And you know what – I believe him. Sadly, that’s what makes Crimson Peak so ho-hum. I don’t go into del Toro’s movies looking for romance and I’m guessing neither does anyone else. The romance in question is between Edith and Thomas, much to the chagrin of Edith’s father, Carter (Beaver). Thomas’s sister, Lucille (Chastain), condones it only so far as to get to Edith’s money. Dr. McMichael (Hunnam) has eyes for Edith, but never acts on it and is forced to settle for disapproving looks at Thomas. The first act ends predictably, the movie relocates to the Sharpe estate in England (the Cushings live in Buffalo, NY), and the cast shrinks down to the Sharpes and Edith. The rest of the film is Edith uncovering the truth about the Sharpes and trying not to die, neither of which is particularly interesting.
At this point, you should be wondering two things – (1) what about the ghosts and (2) why is the movie called Crimson Peak? Those are supposed to be the two interesting things, and like the rest of the film, underwhelm. In reverse order, Crimson Peak is a nickname for the hill that the Sharpes’ house is built on, so named because the red clay it is built on stains the snow red during the winter. Incidentally, Thomas marries Edith in part because he needs money to restart his family’s clay mine. Anyway, the ghosts exist solely as a combination of breadcrumbs and oracle to Edith. At first, they appear to be menacing, but, like most of the ghosts in The Haunting, they really just want the heroine to save/avenge them. While they are creepy looking, the only entertainment they provided was my friend wondered why oracles in movies never speak in plain words rather than riddles. Specifically, Edith’s dead mom appears to her early in the film and says “Beware of Crimson Peak.” If her warning was so dire, why not just use the actual name of the Sharpe estate or “Beware of Thomas Sharpe” or “Beware of the crazy bitch playing the piano?”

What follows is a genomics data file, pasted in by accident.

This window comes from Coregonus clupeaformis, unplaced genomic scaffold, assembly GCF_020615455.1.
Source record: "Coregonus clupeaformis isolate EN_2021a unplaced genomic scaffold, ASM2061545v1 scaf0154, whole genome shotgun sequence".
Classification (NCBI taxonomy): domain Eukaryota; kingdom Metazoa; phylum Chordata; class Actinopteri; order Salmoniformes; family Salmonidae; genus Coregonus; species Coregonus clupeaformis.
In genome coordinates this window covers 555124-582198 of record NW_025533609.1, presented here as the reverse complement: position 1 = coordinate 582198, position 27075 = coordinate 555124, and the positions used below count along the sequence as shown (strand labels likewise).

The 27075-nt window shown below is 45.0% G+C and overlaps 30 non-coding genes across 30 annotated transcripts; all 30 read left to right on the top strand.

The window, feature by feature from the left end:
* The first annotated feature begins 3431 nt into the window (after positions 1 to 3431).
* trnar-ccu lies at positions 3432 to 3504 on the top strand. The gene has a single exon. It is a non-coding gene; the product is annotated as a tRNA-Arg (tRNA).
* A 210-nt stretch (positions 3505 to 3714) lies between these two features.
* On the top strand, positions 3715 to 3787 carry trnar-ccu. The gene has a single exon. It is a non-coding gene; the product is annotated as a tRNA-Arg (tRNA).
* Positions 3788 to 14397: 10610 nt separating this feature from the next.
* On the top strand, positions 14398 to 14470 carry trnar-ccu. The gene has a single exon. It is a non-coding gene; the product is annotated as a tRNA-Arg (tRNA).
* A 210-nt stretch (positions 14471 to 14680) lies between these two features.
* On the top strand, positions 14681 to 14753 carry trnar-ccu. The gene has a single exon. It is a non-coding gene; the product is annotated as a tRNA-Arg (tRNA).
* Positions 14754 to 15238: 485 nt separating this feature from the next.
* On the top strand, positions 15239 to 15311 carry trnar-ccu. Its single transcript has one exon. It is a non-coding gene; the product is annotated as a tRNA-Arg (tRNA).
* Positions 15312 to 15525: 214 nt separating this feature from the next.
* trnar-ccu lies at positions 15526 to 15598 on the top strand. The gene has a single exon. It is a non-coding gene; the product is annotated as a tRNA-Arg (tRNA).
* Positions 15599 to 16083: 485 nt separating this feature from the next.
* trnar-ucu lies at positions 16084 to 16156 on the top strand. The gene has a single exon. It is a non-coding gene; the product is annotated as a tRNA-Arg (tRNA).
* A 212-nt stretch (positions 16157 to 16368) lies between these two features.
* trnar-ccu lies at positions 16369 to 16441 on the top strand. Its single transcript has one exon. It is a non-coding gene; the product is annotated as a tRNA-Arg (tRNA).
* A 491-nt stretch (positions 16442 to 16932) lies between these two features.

I’m sure a lot of main stream critics are going to overlook the lackluster, blah nature of the story in order to fawn all over Jessica Chastain, the costumes, and set pieces. They’ll also make sure to tell you that Tom Hiddleston also plays Loki in the Avengers movies because they think you are stupid, blind, and live under a rock. What they don’t realize is that they focused on those things because the movie was that boring. So, if you read any other reviews and they try to convince you that it is a good movie, just remember that they are only right about one thing – it is, in fact, a movie.
Rating: Ask for eight dollars back. The remainder is equal to the percentage of importance costumes and set pieces are to making a movie good.